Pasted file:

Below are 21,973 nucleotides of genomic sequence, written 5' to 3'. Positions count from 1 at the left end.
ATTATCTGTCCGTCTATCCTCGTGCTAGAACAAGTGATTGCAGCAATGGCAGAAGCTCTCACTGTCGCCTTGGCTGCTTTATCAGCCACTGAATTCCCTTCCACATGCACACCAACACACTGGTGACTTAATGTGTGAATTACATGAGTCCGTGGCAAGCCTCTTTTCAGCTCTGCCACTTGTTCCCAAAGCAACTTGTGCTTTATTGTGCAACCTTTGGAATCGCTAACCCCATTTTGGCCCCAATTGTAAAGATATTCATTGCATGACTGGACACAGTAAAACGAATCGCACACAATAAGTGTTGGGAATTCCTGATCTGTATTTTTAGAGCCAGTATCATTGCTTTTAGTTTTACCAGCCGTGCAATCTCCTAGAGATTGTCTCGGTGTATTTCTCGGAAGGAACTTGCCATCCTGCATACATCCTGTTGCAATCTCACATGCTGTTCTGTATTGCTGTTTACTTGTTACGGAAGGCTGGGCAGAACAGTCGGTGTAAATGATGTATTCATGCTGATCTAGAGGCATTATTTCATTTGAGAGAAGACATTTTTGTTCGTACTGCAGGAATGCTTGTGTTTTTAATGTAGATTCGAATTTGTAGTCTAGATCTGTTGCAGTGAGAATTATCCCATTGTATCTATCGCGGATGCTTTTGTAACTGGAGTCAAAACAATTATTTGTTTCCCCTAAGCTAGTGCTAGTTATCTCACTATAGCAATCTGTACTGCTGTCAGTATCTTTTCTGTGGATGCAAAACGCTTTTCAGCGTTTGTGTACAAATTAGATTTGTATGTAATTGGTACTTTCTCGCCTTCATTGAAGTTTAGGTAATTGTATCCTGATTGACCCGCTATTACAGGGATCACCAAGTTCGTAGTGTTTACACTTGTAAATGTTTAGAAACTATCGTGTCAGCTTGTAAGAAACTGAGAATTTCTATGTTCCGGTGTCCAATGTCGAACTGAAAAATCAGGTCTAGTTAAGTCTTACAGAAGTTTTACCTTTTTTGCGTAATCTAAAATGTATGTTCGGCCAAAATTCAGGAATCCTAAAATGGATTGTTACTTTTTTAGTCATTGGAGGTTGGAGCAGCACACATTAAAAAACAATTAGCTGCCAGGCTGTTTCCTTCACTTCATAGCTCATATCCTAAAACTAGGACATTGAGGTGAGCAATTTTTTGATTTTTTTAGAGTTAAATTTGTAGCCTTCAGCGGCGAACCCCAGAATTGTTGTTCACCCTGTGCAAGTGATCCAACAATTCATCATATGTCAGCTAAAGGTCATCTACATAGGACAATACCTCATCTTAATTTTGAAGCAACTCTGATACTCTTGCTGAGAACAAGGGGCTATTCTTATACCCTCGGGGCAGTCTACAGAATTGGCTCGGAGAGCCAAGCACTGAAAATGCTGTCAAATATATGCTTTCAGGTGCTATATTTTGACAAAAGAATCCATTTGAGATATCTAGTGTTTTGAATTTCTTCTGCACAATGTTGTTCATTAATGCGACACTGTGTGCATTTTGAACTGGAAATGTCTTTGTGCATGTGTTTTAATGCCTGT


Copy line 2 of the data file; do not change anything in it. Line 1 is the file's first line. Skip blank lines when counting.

ATTATCTGTCCGTCTATCCTCGTGCTAGAACAAGTGATTGCAGCAATGGCAGAAGCTCTCACTGTCGCCTTGGCTGCTTTATCAGCCACTGAATTCCCTTCCACATGCACACCAACACACTGGTGACTTAATGTGTGAATTACATGAGTCCGTGGCAAGCCTCTTTTCAGCTCTGCCACTTGTTCCCAAAGCAACTTGTGCTTTATTGTGCAACCTTTGGAATCGCTAACCCCATTTTGGCCCCAATTGTAAAGATATTCATTGCATGACTGGACACAGTAAAACGAATCGCACACAATAAGTGTTGGGAATTCCTGATCTGTATTTTTAGAGCCAGTATCATTGCTTTTAGTTTTACCAGCCGTGCAATCTCCTAGAGATTGTCTCGGTGTATTTCTCGGAAGGAACTTGCCATCCTGCATACATCCTGTTGCAATCTCACATGCTGTTCTGTATTGCTGTTTACTTGTTACGGAAGGCTGGGCAGAACAGTCGGTGTAAATGATGTATTCATGCTGATCTAGAGGCATTATTTCATTTGAGAGAAGACATTTTTGTTCGTACTGCAGGAATGCTTGTGTTTTTAATGTAGATTCGAATTTGTAGTCTAGATCTGTTGCAGTGAGAATTATCCCATTGTATCTATCGCGGATGCTTTTGTAACTGGAGTCAAAACAATTATTTGTTTCCCCTAAGCTAGTGCTAGTTATCTCACTATAGCAATCTGTACTGCTGTCAGTATCTTTTCTGTGGATGCAAAACGCTTTTCAGCGTTTGTGTACAAATTAGATTTGTATGTAATTGGTACTTTCTCGCCTTCATTGAAGTTTAGGTAATTGTATCCTGATTGACCCGCTATTACAGGGATCACCAAGTTCGTAGTGTTTACACTTGTAAATGTTTAGAAACTATCGTGTCAGCTTGTAAGAAACTGAGAATTTCTATGTTCCGGTGTCCAATGTCGAACTGAAAAATCAGGTCTAGTTAAGTCTTACAGAAGTTTTACCTTTTTTGCGTAATCTAAAATGTATGTTCGGCCAAAATTCAGGAATCCTAAAATGGATTGTTACTTTTTTAGTCATTGGAGGTTGGAGCAGCACACATTAAAAAACAATTAGCTGCCAGGCTGTTTCCTTCACTTCATAGCTCATATCCTAAAACTAGGACATTGAGGTGAGCAATTTTTTGATTTTTTTAGAGTTAAATTTGTAGCCTTCAGCGGCGAACCCCAGAATTGTTGTTCACCCTGTGCAAGTGATCCAACAATTCATCATATGTCAGCTAAAGGTCATCTACATAGGACAATACCTCATCTTAATTTTGAAGCAACTCTGATACTCTTGCTGAGAACAAGGGGCTATTCTTATACCCTCGGGGCAGTCTACAGAATTGGCTCGGAGAGCCAAGCACTGAAAATGCTGTCAAATATATGCTTTCAGGTGCTATATTTTGACAAAAGAATCCATTTGAGATATCTAGTGTTTTGAATTTCTTCTGCACAATGTTGTTCATTAATGCGACACTGTGTGCATTTTGAACTGGAAATGTCTTTGTGCATGTGTTTTAATGCCTGT